Row 3: Purl all.
Rows 4-168: Repeat rows 2 and 3 to get the chevron pattern. You’ll only really see the chevron pattern once you change colors, but you will be able to see the edges zigzag a little bit. I changed color every 24 rows and worked 7 color changes total for my chevron pattern. I started with white, then gray, green, white, gray, green, and I finished with white.
Finally, bind off loosely and weave in all ends. You’ve finished the baby blanket knitting pattern! Next, let’s add the fleece lining.
Related: How to Customize Blanket Sizes
For the Lining:
1. First, block your finished blanket. I wanted the edges of my blanket to be a bit straighter, rather than the zigzag edge from the chevron, so I blocked my blanket with the dips of the zigzag pulled out a little bit. When the blanket dried, the zigzag was still there at the edges but much less pronounced, so I continued as if the edge was straight.
Related: All About Blocking Crochet & Knits
2. Once the blanket is dry, lay it on top of the fleece to measure out how much you need. Cut the fleece so it’s about a 1/2 inch bigger than the blanket on all sides.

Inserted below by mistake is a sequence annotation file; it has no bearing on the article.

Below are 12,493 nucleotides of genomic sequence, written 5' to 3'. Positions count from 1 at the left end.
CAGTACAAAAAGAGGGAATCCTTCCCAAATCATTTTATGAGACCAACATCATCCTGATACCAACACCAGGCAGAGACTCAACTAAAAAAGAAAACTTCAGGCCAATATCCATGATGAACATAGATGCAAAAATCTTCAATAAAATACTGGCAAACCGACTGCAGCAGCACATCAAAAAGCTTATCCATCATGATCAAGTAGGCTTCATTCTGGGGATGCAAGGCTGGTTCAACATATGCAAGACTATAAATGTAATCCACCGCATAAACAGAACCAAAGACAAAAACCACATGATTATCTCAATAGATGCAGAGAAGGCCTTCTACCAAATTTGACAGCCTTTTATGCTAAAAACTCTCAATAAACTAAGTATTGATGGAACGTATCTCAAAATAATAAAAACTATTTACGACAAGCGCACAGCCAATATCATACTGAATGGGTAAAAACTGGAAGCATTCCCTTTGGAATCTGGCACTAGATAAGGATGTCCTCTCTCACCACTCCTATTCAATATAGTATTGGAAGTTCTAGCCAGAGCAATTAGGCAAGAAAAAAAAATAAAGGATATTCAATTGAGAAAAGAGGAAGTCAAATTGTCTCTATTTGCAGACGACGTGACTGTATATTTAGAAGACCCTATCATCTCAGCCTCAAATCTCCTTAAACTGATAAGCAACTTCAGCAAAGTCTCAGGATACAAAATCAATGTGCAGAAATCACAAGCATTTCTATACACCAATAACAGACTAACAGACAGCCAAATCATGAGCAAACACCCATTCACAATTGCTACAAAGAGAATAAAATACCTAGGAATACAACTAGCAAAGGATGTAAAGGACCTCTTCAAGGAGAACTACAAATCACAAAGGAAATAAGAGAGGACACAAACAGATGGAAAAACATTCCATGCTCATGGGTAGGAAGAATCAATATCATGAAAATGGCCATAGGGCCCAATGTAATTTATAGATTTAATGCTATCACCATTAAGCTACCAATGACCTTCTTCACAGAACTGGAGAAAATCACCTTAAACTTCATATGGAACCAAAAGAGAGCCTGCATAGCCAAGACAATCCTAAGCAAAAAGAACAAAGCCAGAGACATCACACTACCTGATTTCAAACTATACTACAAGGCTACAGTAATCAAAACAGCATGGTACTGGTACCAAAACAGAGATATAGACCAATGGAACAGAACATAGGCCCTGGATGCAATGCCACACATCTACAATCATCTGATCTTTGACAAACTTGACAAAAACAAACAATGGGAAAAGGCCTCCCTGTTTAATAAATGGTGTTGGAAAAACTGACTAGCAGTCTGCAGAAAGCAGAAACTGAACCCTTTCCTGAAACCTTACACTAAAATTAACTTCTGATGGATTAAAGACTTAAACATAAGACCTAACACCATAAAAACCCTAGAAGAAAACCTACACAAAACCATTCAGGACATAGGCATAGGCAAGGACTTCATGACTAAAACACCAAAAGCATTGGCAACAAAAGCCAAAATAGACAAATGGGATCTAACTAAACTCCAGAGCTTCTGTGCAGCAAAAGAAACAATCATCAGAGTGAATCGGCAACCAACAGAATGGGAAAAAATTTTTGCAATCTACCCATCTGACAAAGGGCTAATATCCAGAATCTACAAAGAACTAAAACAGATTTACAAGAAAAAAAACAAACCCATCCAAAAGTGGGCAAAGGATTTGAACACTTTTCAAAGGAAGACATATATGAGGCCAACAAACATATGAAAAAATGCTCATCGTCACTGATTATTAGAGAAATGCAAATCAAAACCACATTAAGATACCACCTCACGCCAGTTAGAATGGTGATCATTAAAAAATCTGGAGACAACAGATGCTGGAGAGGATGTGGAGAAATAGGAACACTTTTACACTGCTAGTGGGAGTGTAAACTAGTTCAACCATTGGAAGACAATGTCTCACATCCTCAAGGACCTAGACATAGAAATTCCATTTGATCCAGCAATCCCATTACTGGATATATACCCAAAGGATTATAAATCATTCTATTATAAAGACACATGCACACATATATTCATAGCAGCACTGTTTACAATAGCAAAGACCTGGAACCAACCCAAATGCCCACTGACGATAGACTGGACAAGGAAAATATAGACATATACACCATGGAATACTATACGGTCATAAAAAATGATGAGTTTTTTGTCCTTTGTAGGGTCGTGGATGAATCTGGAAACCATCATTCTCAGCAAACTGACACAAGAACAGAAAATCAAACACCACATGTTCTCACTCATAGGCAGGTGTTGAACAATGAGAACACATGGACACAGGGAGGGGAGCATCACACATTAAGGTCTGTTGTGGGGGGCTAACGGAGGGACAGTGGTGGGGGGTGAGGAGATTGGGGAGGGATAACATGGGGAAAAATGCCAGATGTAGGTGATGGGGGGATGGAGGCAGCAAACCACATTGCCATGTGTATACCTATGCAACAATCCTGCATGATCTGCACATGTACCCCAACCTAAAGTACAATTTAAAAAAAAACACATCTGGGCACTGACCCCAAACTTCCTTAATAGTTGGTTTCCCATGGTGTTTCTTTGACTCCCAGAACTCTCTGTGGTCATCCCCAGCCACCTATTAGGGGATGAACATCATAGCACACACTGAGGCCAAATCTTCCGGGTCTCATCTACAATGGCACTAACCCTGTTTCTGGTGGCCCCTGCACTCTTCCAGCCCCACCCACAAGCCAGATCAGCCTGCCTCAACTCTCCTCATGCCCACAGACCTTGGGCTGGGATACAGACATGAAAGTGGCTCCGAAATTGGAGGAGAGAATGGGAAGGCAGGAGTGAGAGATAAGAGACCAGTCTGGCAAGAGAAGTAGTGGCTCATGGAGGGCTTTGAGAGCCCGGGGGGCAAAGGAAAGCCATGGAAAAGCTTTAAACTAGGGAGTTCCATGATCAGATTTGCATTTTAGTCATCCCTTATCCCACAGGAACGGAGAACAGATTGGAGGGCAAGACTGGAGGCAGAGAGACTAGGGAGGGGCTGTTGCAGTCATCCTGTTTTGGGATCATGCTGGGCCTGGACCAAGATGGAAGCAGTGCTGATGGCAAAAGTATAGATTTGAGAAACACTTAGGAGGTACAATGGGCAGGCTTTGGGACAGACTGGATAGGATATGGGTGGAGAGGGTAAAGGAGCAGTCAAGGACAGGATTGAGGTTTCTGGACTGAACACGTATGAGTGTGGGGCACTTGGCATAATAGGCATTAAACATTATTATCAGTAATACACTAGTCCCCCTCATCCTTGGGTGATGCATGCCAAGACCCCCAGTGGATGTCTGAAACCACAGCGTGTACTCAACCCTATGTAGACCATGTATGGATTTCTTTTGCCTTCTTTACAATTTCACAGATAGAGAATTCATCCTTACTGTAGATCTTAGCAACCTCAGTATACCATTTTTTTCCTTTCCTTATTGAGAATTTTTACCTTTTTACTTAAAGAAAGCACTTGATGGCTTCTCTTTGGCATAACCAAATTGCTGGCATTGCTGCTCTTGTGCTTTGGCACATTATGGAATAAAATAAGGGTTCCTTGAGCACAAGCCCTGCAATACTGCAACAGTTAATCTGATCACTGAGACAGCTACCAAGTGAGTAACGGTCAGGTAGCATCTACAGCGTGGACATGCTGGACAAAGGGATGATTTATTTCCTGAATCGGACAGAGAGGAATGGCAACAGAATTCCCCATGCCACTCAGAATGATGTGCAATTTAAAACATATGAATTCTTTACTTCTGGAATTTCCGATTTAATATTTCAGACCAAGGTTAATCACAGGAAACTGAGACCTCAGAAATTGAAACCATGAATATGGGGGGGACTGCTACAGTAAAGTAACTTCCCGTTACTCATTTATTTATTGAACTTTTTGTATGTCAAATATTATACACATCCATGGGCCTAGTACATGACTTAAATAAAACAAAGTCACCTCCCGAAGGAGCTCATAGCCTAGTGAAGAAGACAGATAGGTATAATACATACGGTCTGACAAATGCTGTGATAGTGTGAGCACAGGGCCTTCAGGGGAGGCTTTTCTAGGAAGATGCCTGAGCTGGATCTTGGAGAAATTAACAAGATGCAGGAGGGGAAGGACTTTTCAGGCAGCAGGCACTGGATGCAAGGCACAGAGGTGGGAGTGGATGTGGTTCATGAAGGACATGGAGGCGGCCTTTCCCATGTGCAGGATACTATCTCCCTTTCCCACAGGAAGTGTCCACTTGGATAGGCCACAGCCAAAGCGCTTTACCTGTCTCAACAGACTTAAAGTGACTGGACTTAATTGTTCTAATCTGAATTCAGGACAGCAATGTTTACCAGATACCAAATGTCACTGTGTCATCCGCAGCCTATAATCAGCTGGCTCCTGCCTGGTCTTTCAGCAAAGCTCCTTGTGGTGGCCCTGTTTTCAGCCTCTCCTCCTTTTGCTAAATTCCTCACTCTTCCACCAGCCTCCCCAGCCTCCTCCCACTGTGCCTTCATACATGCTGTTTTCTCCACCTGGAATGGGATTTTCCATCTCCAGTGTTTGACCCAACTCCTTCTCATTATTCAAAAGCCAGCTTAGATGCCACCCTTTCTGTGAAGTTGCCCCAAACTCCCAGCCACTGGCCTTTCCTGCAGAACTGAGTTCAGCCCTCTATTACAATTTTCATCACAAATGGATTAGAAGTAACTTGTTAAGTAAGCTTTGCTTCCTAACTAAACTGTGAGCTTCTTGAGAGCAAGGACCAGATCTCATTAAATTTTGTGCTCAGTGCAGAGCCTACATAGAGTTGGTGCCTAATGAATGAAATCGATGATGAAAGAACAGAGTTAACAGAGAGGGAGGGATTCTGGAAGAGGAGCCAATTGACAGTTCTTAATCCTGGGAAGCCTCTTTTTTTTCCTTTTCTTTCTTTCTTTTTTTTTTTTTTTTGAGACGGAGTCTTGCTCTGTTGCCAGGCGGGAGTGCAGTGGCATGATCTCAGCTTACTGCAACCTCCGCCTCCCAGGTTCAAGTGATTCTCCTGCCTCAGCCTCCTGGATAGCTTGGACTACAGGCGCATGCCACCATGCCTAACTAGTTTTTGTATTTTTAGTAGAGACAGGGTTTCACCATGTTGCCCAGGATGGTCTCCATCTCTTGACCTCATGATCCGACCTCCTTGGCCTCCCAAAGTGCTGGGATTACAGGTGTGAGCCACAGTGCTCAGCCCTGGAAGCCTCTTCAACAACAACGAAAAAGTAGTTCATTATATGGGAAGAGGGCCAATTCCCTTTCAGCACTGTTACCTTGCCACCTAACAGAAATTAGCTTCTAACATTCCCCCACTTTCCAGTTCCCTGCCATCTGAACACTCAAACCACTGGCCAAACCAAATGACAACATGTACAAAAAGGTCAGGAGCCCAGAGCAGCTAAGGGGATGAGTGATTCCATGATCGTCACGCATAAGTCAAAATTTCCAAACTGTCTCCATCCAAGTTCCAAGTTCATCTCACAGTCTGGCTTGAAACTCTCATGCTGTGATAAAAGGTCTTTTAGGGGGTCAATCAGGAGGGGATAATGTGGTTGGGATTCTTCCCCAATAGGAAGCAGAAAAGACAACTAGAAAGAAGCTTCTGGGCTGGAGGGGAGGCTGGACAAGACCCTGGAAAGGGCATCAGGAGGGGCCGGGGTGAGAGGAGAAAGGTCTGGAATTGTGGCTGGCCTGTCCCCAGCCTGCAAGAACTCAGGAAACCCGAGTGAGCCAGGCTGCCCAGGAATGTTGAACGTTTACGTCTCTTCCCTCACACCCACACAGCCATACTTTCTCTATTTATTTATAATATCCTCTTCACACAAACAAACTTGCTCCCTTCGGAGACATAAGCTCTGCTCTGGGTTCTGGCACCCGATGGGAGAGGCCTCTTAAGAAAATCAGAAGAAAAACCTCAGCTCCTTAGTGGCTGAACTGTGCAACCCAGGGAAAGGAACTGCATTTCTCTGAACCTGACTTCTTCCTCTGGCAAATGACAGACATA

3. Lay the fleece right side UP, then lay the blanket binding along the edge of the fleece, making sure the fold of the binding faces in, towards the center of the fleece. Next, ay your blanket down on top of everything else, right side DOWN. Now go around and pin all three layers together so that it stays in place when you sew it all together.
Keep the right sides together! They’ll be turned out later.
Note: For the corners, you’ll have to fold the binding down into a triangle. I had to do this by trial-and-error, but this is how it looked for me when I did it. Just make sure that when you sew the corners down, you are only getting the edges and not the inside of the binding.
4. Start sewing at one corner and slowly feed your blanket through the sewing machine, checking every now and then to make sure you got all three layers. Work your way around the blanket, but be sure to leave a 5-6 inch gap on the final side. You’ll need the opening to turn the blanket right side out.
5. Reach into the gap you left open, pull up the opposite corner of the blanket and use it to pull out the rest of the blanket so the right sides of the knitted fabric and the fleece are on the outside. Then, go back to the sewing machine and close off the gap. Shake the blanket out a bit so it loosens up and anything stuck to it (stray pieces of thread or fleece, etc) fall off.
And you’re done! That is the finished baby blanket, and now you can add little decorations or personalize it if you want. I used iron-on letters from the craft store to spell out my nephew’s name.